One of the blunders religious people are particularly fond of making is the attempt to be more spiritual than God. Frederick Buechner
Merry Christmas to all – enjoy the wonder of the “with-us” God.
In our church during Advent we’re entering into the lineage of Jesus, dwelling with the stories of the four women named in Matthew’s genealogy. As a disciple of Jesus, this is my family tree, my spiritual DNA, these strong women my faith grandmothers. I love this genealogy, populated by wild and woolly risk-takers, most with the scent of scandal clinging about them.
I need to be reminded of this heritage because the slow drift of my heart is often towards cautious discipleship and a certain domestication of God. When Christianity becomes enchanted by North American worldliness it quickly gets reduced to a consumer spirituality, cordoned off as a harmless private morality and drained of its unsettling agenda.
But that sort of thing is distinctly out of shape with the contours of the gospel. Read Mary’s Magnificat and you can’t help but think: “Mary, Mary, little revolutionary.” These grandmothers in the gospel remind me of Advent’s radical hope, one I clutch on to for our fragile world, the gospel’s alternate reading of reality that looks and longs for God’s good intentions for all human life. These women lead me in a Jesus-way of life that counters both liberal and conservative ideologies, challenges both religious and irreligious, irks both traditionalists and relativists – and, consequently, a way of life that will run you into trouble with most people.
G.K. Chesterton, as he so often does, captures well the fierce faith of these women and the lovely paradox of living the gospel:
Jesus promised his disciples three things—that they would be completely fearless, absurdly happy, and in constant trouble.
So long as we imagine it is we who have to look for God, we must often lose heart. But it is the other way about – he is looking for us.
Simon Tugwell, Prayer
Isn’t this the heartening hope, the deep gladness of Advent? It’s not up to us; this salvation business doesn’t depend on you or me. Ever since Adam and Eve, we’ve been evading and avoiding God but in Jesus God has come in search of us.
This is who you are, your identity – sought after. The prophet Isaiah says: “They will be called the Holy People, the Redeemed of the Lord; and you will be called Sought After.” (62:12).
Today, enjoy the Advent reminder that we have always been known, loved and desired from eternity, that God has turned his face towards, seeking us out not with malice or judgement but with the shining eyes of grace.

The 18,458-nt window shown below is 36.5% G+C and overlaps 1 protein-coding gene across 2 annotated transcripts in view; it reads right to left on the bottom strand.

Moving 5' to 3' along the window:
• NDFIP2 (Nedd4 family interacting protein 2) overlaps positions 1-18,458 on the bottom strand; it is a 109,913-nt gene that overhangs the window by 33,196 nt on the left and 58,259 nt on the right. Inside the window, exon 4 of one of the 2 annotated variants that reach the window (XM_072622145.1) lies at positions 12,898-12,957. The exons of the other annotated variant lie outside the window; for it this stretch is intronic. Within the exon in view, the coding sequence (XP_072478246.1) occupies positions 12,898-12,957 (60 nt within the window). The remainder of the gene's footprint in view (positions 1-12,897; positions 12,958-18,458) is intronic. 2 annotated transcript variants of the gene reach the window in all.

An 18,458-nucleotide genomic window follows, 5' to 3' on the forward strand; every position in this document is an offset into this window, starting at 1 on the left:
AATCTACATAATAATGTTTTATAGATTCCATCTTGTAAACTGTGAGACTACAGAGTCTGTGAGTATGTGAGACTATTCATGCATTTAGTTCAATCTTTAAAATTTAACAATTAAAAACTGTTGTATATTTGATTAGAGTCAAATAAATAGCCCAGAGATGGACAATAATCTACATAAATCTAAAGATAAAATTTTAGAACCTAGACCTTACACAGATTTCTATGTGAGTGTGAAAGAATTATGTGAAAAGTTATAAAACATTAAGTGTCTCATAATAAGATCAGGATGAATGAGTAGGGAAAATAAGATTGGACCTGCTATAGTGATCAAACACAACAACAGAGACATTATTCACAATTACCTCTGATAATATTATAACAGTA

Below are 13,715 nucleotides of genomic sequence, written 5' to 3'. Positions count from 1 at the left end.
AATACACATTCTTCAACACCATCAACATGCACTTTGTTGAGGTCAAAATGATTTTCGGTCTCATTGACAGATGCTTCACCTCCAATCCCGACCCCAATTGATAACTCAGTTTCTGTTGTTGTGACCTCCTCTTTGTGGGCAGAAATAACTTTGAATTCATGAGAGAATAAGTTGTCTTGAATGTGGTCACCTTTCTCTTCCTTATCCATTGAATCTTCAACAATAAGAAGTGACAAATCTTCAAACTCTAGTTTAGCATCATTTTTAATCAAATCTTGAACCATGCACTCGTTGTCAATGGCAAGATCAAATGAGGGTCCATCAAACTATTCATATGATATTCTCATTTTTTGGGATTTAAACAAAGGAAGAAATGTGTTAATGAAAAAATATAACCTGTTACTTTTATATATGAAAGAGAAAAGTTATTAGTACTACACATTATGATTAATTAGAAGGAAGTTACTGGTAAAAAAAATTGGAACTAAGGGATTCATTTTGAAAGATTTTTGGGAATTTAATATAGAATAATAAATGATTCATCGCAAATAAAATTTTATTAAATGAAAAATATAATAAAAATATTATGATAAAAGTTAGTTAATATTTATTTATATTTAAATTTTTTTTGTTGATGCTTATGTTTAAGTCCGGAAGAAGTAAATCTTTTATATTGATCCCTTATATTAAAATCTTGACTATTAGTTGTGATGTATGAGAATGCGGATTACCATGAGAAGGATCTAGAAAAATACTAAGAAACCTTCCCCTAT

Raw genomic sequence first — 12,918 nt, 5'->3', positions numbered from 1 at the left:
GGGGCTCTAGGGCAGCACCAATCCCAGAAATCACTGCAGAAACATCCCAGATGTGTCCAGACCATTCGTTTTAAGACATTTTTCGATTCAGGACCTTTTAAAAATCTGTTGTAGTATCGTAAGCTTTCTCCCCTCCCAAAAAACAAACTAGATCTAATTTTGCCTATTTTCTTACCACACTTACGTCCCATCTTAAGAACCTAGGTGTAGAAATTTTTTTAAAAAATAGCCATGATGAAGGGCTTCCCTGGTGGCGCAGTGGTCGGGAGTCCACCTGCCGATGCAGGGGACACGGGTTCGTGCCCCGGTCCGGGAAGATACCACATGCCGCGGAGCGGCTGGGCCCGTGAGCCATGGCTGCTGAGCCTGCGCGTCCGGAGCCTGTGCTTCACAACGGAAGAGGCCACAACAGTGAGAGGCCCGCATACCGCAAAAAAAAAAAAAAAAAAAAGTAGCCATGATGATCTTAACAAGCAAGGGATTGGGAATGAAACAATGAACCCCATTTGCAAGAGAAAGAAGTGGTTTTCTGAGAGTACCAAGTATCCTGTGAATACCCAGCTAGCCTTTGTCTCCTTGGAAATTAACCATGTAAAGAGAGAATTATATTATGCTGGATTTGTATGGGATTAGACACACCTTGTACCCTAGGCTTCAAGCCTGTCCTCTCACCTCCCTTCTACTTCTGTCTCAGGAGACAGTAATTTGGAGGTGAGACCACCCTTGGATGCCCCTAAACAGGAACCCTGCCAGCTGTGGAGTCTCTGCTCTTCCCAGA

Nothing is more practical than finding God, that is, falling in love in a quite absolute final way. What you are in love with, what seizes your imagination, will affect everything. It will decide what will get you out of bed in the morning, what you will do with your mornings, how you will spend your weekends, what you will read, who you will know, what breaks your heart, what amazes you with joy and gratitude. Fall in love, stay in love, and it will decide everything.
Fr. Pedro Arupe
Betty and I have been involved in a discernment process about the next chapter of our lives for far too long. It’s been a humbling, trying process and I’m ready for it to be done. Earlier today I read this quote from Thomas Merton that echoed the messy mix in my soul, of head and heart, desire and reason, confusion and conviction, ending in a hard-learned trust in God’s goodness.
My Lord God, I have no idea where I am going. I do not see the road ahead of me. I cannot know for certain where it will end. Nor do I really know myself. And the fact that I am following your will does not mean I am actually doing so. But I believe that the desire to please you does in fact please you. And I hope I have that desire in everything I am doing. I hope that I will never do anything apart from that desire and I know that if I do this you will lead me by the right road, though I may know nothing about it. Therefore, I will trust you always though I may seem to be lost and in the shadow of death. I will not fear, for you are ever with me, and you will never leave me to face my perils alone.
Thomas Merton, Thoughts in Solitude.
I need to read more dead Christians. I’m too blinkered by my cultural biases and need a wisdom from another era. Dorothy Sayers, long gone from this world’s stage, wrote an essay called “Why Work?” in 1942. There was a quote that jumped out at me, words that couldn’t be more spot on for today’s economy:
A society in which consumption has to be artificially stimulated in order to keep production going is a society founded on trash and waste, and such a society is a house built upon sand.